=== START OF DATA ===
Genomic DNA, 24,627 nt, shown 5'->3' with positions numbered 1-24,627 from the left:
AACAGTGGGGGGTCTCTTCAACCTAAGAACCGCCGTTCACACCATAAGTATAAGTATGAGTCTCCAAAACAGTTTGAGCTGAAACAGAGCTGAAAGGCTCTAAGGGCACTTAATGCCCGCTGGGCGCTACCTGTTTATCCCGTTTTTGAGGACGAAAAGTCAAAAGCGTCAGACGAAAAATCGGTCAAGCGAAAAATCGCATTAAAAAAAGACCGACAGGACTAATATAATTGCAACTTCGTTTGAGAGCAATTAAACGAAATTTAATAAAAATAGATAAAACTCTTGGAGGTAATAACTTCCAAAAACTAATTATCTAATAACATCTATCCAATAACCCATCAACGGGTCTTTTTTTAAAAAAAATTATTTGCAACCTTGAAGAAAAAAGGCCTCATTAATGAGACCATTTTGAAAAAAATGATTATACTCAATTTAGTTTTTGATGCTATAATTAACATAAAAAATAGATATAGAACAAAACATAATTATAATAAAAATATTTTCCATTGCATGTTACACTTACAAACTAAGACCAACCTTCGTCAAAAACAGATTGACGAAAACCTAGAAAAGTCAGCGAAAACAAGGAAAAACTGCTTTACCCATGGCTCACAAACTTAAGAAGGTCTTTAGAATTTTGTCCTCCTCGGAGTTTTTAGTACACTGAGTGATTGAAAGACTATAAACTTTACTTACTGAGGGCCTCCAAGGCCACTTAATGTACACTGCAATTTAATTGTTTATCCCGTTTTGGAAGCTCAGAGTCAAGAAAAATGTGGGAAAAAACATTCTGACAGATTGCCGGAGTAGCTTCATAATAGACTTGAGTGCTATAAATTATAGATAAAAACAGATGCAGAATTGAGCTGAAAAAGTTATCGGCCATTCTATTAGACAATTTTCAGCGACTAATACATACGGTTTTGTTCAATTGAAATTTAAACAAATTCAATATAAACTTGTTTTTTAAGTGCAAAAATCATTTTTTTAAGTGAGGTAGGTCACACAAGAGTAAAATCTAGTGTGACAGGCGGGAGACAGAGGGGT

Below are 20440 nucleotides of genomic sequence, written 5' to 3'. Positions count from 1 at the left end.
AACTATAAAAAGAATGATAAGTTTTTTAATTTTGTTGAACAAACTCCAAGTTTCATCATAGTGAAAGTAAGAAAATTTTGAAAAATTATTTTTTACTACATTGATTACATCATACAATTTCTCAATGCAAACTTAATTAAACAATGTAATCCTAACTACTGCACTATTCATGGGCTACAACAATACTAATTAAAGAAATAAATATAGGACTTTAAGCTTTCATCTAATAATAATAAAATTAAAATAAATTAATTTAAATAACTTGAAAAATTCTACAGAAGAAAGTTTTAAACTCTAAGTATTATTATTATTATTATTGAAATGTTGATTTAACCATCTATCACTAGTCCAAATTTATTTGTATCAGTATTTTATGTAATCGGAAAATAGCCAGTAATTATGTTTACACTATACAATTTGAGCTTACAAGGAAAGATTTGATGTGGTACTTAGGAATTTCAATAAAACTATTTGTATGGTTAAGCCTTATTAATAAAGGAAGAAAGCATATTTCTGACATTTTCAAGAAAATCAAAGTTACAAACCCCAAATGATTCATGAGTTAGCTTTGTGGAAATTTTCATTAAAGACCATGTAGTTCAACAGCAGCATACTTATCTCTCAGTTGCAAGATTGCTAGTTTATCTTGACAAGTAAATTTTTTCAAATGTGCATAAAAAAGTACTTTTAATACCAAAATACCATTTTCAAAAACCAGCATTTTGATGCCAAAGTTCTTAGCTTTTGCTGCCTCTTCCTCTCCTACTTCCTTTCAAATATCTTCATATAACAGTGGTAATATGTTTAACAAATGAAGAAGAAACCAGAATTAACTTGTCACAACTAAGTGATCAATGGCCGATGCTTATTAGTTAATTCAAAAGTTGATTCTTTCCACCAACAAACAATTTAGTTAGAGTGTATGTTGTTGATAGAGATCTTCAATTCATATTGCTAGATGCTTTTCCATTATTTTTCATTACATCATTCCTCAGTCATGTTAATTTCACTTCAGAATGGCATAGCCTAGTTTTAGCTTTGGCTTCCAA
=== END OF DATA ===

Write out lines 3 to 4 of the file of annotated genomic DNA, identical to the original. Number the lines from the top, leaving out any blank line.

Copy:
Below are 20440 nucleotides of genomic sequence, written 5' to 3'. Positions count from 1 at the left end.
AACTATAAAAAGAATGATAAGTTTTTTAATTTTGTTGAACAAACTCCAAGTTTCATCATAGTGAAAGTAAGAAAATTTTGAAAAATTATTTTTTACTACATTGATTACATCATACAATTTCTCAATGCAAACTTAATTAAACAATGTAATCCTAACTACTGCACTATTCATGGGCTACAACAATACTAATTAAAGAAATAAATATAGGACTTTAAGCTTTCATCTAATAATAATAAAATTAAAATAAATTAATTTAAATAACTTGAAAAATTCTACAGAAGAAAGTTTTAAACTCTAAGTATTATTATTATTATTATTGAAATGTTGATTTAACCATCTATCACTAGTCCAAATTTATTTGTATCAGTATTTTATGTAATCGGAAAATAGCCAGTAATTATGTTTACACTATACAATTTGAGCTTACAAGGAAAGATTTGATGTGGTACTTAGGAATTTCAATAAAACTATTTGTATGGTTAAGCCTTATTAATAAAGGAAGAAAGCATATTTCTGACATTTTCAAGAAAATCAAAGTTACAAACCCCAAATGATTCATGAGTTAGCTTTGTGGAAATTTTCATTAAAGACCATGTAGTTCAACAGCAGCATACTTATCTCTCAGTTGCAAGATTGCTAGTTTATCTTGACAAGTAAATTTTTTCAAATGTGCATAAAAAAGTACTTTTAATACCAAAATACCATTTTCAAAAACCAGCATTTTGATGCCAAAGTTCTTAGCTTTTGCTGCCTCTTCCTCTCCTACTTCCTTTCAAATATCTTCATATAACAGTGGTAATATGTTTAACAAATGAAGAAGAAACCAGAATTAACTTGTCACAACTAAGTGATCAATGGCCGATGCTTATTAGTTAATTCAAAAGTTGATTCTTTCCACCAACAAACAATTTAGTTAGAGTGTATGTTGTTGATAGAGATCTTCAATTCATATTGCTAGATGCTTTTCCATTATTTTTCATTACATCATTCCTCAGTCATGTTAATTTCACTTCAGAATGGCATAGCCTAGTTTTAGCTTTGGCTTCCAA